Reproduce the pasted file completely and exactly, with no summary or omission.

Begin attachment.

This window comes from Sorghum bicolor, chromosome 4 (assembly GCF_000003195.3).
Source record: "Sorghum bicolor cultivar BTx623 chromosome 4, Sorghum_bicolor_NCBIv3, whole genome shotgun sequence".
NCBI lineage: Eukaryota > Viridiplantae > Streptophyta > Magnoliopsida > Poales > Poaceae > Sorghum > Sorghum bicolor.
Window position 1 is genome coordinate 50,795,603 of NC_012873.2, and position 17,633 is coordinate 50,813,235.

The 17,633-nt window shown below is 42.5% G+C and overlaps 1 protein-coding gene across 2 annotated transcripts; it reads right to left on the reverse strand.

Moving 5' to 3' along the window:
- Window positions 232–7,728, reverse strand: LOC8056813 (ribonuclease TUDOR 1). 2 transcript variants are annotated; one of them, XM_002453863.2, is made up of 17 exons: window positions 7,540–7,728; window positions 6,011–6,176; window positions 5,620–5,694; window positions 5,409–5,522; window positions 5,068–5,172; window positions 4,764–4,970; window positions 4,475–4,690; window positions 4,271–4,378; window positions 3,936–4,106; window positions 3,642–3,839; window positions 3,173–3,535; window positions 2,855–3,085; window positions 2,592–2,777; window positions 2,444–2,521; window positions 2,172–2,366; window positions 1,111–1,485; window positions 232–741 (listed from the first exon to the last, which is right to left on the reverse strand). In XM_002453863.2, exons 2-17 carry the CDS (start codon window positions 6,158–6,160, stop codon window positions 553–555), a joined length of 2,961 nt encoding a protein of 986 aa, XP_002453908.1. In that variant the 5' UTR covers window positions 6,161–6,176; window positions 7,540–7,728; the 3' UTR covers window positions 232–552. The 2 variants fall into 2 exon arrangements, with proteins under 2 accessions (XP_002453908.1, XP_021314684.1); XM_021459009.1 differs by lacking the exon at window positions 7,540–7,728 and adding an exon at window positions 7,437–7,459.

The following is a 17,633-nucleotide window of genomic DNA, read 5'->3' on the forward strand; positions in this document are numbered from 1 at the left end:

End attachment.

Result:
This window comes from Sorghum bicolor, chromosome 4 (assembly GCF_000003195.3).
Source record: "Sorghum bicolor cultivar BTx623 chromosome 4, Sorghum_bicolor_NCBIv3, whole genome shotgun sequence".
NCBI lineage: Eukaryota > Viridiplantae > Streptophyta > Magnoliopsida > Poales > Poaceae > Sorghum > Sorghum bicolor.
Window position 1 is genome coordinate 50,795,603 of NC_012873.2, and position 17,633 is coordinate 50,813,235.

The 17,633-nt window shown below is 42.5% G+C and overlaps 1 protein-coding gene across 2 annotated transcripts; it reads right to left on the reverse strand.

Moving 5' to 3' along the window:
- Window positions 232–7,728, reverse strand: LOC8056813 (ribonuclease TUDOR 1). 2 transcript variants are annotated; one of them, XM_002453863.2, is made up of 17 exons: window positions 7,540–7,728; window positions 6,011–6,176; window positions 5,620–5,694; window positions 5,409–5,522; window positions 5,068–5,172; window positions 4,764–4,970; window positions 4,475–4,690; window positions 4,271–4,378; window positions 3,936–4,106; window positions 3,642–3,839; window positions 3,173–3,535; window positions 2,855–3,085; window positions 2,592–2,777; window positions 2,444–2,521; window positions 2,172–2,366; window positions 1,111–1,485; window positions 232–741 (listed from the first exon to the last, which is right to left on the reverse strand). In XM_002453863.2, exons 2-17 carry the CDS (start codon window positions 6,158–6,160, stop codon window positions 553–555), a joined length of 2,961 nt encoding a protein of 986 aa, XP_002453908.1. In that variant the 5' UTR covers window positions 6,161–6,176; window positions 7,540–7,728; the 3' UTR covers window positions 232–552. The 2 variants fall into 2 exon arrangements, with proteins under 2 accessions (XP_002453908.1, XP_021314684.1); XM_021459009.1 differs by lacking the exon at window positions 7,540–7,728 and adding an exon at window positions 7,437–7,459.

The following is a 17,633-nucleotide window of genomic DNA, read 5'->3' on the forward strand; positions in this document are numbered from 1 at the left end: